Ed Miliband addresses the Labour Party conference. Photo: Getty
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Leader: No one is winning in the race to 2015

There was little sense of optimism among the Labour conference delegates in Manchester.

The Labour party conference in Manchester felt unusually flat. This could perhaps be put down to the trauma and the aftermath of the Scotland referendum – although the result was a comfortable win for the No campaign, it still exposed the profound divisions in Britain.

Almost 45 per cent of the Scots who voted wanted independence. Deep, structural forces are cleaving our United Kingdom. Scottish nationalism, the Ukip insurgency in England and the general anti-politics mood are symptoms of the need not only for constitutional reform and a reconfigured Union but for far-reaching economic and social change.

Ed Miliband understands this but the independence referendum was a reminder of the chasm that exists between the Labour Party and its former core vote. Over a third of those who support Scottish Labour voted Yes. A majority of the young, poor and unemployed voted for independence. Ominously for Labour, these groups viewed Mr Miliband as merely another representative of the discredited Westminster elite. Yet loathing of Westminster is not a phenomenon specific to Scotland. The disconnect between MPs and the electorate is evident in the collapse of turnout at general elections, the decline in membership of the main parties (but not the SNP or Ukip) and the fracturing of the two-party system.

As a result, there is unusual uncertainty surrounding the general election next year. Labour strategists say that they know what it feels like to be on course to lose an election – as in 2010 or in the 1980s. And, as in 1997, 2001 or 2005, they also know what it feels like to be certain of victory. The election in May 2015 falls somewhere in between.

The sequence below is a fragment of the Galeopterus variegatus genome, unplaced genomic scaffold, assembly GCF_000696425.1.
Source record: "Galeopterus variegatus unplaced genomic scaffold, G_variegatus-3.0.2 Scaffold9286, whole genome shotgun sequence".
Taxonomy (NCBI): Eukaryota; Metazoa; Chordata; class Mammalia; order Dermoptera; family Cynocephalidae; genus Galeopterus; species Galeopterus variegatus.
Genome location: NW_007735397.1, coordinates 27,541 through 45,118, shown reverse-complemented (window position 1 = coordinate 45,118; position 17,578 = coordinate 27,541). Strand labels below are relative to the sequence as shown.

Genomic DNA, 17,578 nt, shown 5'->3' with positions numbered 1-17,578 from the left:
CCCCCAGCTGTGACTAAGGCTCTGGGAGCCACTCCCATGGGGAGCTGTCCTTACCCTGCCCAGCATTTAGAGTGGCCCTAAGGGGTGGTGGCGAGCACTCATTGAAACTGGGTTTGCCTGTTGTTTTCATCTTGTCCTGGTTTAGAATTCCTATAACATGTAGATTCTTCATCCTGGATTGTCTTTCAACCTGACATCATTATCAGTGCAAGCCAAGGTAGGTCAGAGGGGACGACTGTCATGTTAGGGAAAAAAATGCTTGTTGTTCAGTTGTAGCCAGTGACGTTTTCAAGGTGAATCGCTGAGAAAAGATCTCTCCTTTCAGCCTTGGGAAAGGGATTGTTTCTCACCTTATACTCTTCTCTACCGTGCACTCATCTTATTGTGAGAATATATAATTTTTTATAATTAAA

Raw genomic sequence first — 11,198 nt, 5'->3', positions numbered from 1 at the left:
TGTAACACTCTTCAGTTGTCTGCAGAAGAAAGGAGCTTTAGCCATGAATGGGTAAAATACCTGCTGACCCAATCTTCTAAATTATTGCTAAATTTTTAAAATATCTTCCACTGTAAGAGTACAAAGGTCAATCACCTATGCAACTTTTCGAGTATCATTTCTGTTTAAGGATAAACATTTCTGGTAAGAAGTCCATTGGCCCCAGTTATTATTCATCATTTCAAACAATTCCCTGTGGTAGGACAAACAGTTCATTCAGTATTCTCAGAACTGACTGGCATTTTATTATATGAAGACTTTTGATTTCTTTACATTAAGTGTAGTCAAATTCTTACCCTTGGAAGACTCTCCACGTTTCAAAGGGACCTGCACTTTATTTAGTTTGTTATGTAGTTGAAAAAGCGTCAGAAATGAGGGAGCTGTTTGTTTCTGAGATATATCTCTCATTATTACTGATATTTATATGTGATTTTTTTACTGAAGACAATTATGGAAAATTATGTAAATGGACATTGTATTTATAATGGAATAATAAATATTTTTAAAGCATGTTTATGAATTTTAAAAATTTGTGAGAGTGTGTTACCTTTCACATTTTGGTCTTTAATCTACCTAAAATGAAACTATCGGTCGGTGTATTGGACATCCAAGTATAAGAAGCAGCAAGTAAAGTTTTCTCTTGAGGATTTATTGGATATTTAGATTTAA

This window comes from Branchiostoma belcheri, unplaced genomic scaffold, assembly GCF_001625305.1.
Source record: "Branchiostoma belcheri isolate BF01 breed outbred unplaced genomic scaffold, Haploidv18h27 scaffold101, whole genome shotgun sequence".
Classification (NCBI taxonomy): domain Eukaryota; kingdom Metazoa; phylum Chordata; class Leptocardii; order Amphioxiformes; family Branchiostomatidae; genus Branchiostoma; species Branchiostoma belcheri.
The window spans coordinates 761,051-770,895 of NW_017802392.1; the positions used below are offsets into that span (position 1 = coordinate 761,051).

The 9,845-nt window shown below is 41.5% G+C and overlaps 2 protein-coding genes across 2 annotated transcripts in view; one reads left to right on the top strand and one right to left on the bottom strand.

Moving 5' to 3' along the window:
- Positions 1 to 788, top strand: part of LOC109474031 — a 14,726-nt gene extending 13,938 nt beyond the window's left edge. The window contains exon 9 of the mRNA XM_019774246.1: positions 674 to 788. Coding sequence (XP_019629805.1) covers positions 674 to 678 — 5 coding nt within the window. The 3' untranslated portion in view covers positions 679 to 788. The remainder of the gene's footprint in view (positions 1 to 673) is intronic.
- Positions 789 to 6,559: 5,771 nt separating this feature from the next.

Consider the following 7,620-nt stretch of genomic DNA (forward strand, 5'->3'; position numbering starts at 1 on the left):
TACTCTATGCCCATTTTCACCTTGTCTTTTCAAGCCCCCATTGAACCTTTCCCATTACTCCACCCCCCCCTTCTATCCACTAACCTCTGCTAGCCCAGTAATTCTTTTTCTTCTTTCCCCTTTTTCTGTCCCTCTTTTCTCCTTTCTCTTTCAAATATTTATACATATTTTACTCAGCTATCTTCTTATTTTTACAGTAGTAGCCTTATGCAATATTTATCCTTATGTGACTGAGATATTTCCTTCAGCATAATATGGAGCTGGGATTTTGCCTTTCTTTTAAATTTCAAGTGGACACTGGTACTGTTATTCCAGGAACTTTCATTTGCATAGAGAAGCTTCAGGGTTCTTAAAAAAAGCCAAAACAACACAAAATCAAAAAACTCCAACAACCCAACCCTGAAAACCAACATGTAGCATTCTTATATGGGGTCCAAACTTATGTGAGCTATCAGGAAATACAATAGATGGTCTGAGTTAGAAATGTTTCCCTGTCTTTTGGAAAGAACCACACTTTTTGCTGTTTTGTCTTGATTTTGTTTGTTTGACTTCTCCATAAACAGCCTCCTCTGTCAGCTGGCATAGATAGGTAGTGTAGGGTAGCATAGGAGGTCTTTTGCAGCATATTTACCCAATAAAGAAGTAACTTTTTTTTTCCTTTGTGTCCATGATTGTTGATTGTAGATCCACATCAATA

It all amounts to a toxic combination that would unsettle most leaders. However, it is to Mr Miliband’s credit that he is less prone to short-termism than many, reflecting what he has called his “intellectual self-confidence”. His mission – his “ten-year plan” – is nothing less than to reshape Britain’s political economy. “The deck is stacked. The game is rigged in favour of those who have all the power,” he said on 23 September. Altering the economic rules, in his eyes, is the route to tempering the forces of nationalism, in England and Scotland alike, and quelling the anti-politics mood.

Commendable as the vision is, problems persist. Mr Miliband, the ultimate Westminster insider, struggles to gain a hearing in the country at large. There is, too, a question of voice and vocabulary. Can he speak to Britain as well as for it? No wonder that several of the most animated discussions at the Labour conference focused on the lack of working-class MPs. Some of the policy announcements at the conference do not sit easily with the ambition of the Miliband project. Ed Balls, the shadow chancellor, said that Labour would not borrow to invest in 2015/2016, tying himself to the mast of George Osborne’s approach. He also apologised for Labour not imposing transitional controls on immigrants from eastern Europe in 2004 – ignoring that a comprehensive analysis last year found that immigrants from the European Economic Area since 2000 contributed 34 per cent more in taxes than they received from the state.

Mr Miliband’s speech was not nearly as well received as those he delivered in 2012 and 2013. In many ways, it was notable for what it did not say. The rhetorical slogan “One Nation” has been quietly dropped. Similarly, he neglected, or forgot, to mention the deficit, even if a section about it was included in the transcript of the speech.